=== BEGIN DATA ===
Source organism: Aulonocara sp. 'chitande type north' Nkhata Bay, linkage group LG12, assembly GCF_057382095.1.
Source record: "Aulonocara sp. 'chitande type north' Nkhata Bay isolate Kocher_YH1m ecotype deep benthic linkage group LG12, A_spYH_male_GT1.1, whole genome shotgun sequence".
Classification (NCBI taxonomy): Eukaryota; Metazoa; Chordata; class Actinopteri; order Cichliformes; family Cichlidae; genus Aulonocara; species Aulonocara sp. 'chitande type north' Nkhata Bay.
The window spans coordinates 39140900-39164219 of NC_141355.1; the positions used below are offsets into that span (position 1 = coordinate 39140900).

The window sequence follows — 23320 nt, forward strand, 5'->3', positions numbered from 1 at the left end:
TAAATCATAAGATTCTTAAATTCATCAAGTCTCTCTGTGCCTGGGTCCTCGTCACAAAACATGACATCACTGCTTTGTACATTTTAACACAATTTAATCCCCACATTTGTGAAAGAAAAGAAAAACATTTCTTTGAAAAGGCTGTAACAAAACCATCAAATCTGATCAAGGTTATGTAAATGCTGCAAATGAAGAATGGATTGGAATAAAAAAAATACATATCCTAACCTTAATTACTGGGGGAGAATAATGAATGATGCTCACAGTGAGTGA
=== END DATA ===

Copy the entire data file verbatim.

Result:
Source organism: Aulonocara sp. 'chitande type north' Nkhata Bay, linkage group LG12, assembly GCF_057382095.1.
Source record: "Aulonocara sp. 'chitande type north' Nkhata Bay isolate Kocher_YH1m ecotype deep benthic linkage group LG12, A_spYH_male_GT1.1, whole genome shotgun sequence".
Classification (NCBI taxonomy): Eukaryota; Metazoa; Chordata; class Actinopteri; order Cichliformes; family Cichlidae; genus Aulonocara; species Aulonocara sp. 'chitande type north' Nkhata Bay.
The window spans coordinates 39140900-39164219 of NC_141355.1; the positions used below are offsets into that span (position 1 = coordinate 39140900).

The window sequence follows — 23320 nt, forward strand, 5'->3', positions numbered from 1 at the left end:
TAAATCATAAGATTCTTAAATTCATCAAGTCTCTCTGTGCCTGGGTCCTCGTCACAAAACATGACATCACTGCTTTGTACATTTTAACACAATTTAATCCCCACATTTGTGAAAGAAAAGAAAAACATTTCTTTGAAAAGGCTGTAACAAAACCATCAAATCTGATCAAGGTTATGTAAATGCTGCAAATGAAGAATGGATTGGAATAAAAAAAATACATATCCTAACCTTAATTACTGGGGGAGAATAATGAATGATGCTCACAGTGAGTGA